Leaving a lasting legacy
We are not meteorites, and our impact, even if we were, would likely not be a worldwide event, hopefully not catastrophic. The winners write the history books. The tides and winds wash away our monuments. There is a small window of time for us, as individuals, to leave a measurable impact. Some will define themselves by what they took, others, what they gave.
“Let us develop the resources of our land, call forth our powers, build up its institutions, promote all its great interests, and see whether we also, in our day and generation, may not perform something worthy to be remembered,” said Daniel Webster.
Two industry giants will soon be forgotten. Your children will not recognize the name Steve Jobs when they pick up their fifth generation iPad. Nations will forget that Bill and Melinda Gates eliminated their need for a budget to treat victims of malaria and polio. They are just men, simple passionate dedicated men, who gave all they had. Each did it differently. One gave all he had, the other took nothing in return for his efforts.
“The ultimate test of a man’s conscience may be his willingness to sacrifice something today for future generations whose words of thanks will not be heard,” said Gaylord Nelson.
Bill Gates can write code, something I will never attempt. He loves to write code. He used to get up in the middle of the night, walk to the university to use the computer at the library, and then go home for a little nap before his mom woke him up to go to high school. He was not an average child; not much has changed.
“I never took a day off in my twenties. Not one. And I’m still a fanatical, but now I’m a little less fanatical,” said Gates.
The foundation he started with his wife is on the verge of something great. Correction, some great things. In a few short years they will have eliminated polio, and they are making more than a large dent in polio and tuberculosis vaccines.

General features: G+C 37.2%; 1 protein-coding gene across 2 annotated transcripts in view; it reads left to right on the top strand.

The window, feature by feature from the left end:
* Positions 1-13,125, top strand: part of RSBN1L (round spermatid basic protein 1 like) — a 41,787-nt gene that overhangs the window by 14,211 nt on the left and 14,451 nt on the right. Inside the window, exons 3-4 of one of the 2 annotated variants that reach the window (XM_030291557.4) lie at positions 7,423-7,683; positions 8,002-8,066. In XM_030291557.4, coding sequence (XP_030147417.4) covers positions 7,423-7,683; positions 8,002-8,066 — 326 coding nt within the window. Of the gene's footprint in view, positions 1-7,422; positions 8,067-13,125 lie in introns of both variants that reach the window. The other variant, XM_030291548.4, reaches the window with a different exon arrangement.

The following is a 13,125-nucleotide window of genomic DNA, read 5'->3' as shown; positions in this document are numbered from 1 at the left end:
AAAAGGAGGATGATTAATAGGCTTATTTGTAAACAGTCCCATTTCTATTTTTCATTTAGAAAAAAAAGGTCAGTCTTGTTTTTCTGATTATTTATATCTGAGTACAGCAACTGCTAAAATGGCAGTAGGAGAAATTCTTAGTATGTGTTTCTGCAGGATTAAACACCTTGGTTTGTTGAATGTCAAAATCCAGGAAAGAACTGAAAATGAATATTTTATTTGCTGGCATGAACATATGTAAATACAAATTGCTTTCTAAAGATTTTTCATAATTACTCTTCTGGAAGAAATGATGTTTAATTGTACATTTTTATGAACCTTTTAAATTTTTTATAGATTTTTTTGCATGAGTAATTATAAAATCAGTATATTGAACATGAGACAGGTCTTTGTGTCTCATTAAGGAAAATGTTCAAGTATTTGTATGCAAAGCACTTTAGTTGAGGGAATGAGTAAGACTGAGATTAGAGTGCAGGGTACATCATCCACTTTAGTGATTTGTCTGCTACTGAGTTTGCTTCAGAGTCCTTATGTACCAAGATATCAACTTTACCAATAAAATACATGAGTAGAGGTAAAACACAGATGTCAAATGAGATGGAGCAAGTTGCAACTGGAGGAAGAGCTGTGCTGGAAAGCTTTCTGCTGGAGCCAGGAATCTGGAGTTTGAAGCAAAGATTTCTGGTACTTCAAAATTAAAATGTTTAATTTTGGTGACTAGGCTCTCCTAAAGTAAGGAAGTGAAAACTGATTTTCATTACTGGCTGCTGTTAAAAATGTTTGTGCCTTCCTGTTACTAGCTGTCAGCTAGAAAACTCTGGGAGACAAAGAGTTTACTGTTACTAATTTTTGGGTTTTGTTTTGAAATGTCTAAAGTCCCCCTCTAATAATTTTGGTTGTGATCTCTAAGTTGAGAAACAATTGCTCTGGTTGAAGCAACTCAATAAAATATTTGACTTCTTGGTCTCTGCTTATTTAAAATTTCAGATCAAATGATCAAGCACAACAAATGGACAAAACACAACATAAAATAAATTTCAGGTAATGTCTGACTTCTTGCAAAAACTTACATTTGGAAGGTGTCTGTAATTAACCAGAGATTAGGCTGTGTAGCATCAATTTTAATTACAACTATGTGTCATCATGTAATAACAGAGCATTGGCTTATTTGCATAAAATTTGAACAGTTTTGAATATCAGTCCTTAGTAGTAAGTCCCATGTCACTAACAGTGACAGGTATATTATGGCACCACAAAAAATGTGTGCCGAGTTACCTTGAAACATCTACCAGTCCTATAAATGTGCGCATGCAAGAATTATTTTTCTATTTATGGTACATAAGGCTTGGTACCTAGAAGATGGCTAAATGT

“The world has been very careful to pick very few diseases for eradication, because it is very tough,” Gates said.
They recently began an effort to change the way the American education system works. The man knows how to find flaws, eliminate them and make improvements. It’s his job, and he is really really good at it.
“Technology is just a tool. In terms of getting the kids working together and motivating them, the teacher is the most important.” Gates said.
Steve Jobs is no longer with us. He has come full circle. He came, he saw, he innovated, he triumphed, he got fired, he started over, he built an empire, he got his job back, he built another empire, he enabled the world to partake of the empire, he got paid a buck. Jobs didn’t waste time, not his, not his company’s, not the consumers’. He might just be the most modern pioneer of the 21st century.
“Be a yardstick of quality. Some people aren’t used to an environment where excellence is expected,” Jobs said.
Jobs carved a path through the wilderness, laid down a road, then paved a highway for us to travel along in the information era. He is John Glenn, Ernest Shackleton and Ferdinand Magellan all rolled into one.
“Remembering that I’ll be dead soon is the most important tool I’ve ever encountered to help me make the big choices in life. Because almost everything – all external expectations, all pride, all fear of embarrassment or failure – these things just fall away in the face of death, leaving only what is truly important,” Jobs said.
Jobs’s death was a surprise to the world and an inconvenience in a steady stream of progress. What started as children’s toys coming alive will most assuradely not end with a sassy Siri. The computer industrial model left to this generation will enable all of us to do more with less.
“No one wants to die. Even people who want to go to heaven don’t want to die to get there. And yet death is the destination we all share. No one has ever escaped it. And that is as it should be, because Death is very likely the single best invention of Life. It is Life’s change agent. It clears out the old to make way for the new,” Jobs said.
It’s up to us to remember them. Maybe we build monuments. Perhaps we tell stories. Most likely, we’ll just take that first bite of an apple or open a four paned window and remember the giants that once were. Either way, nobody is quite ready to “shut down.”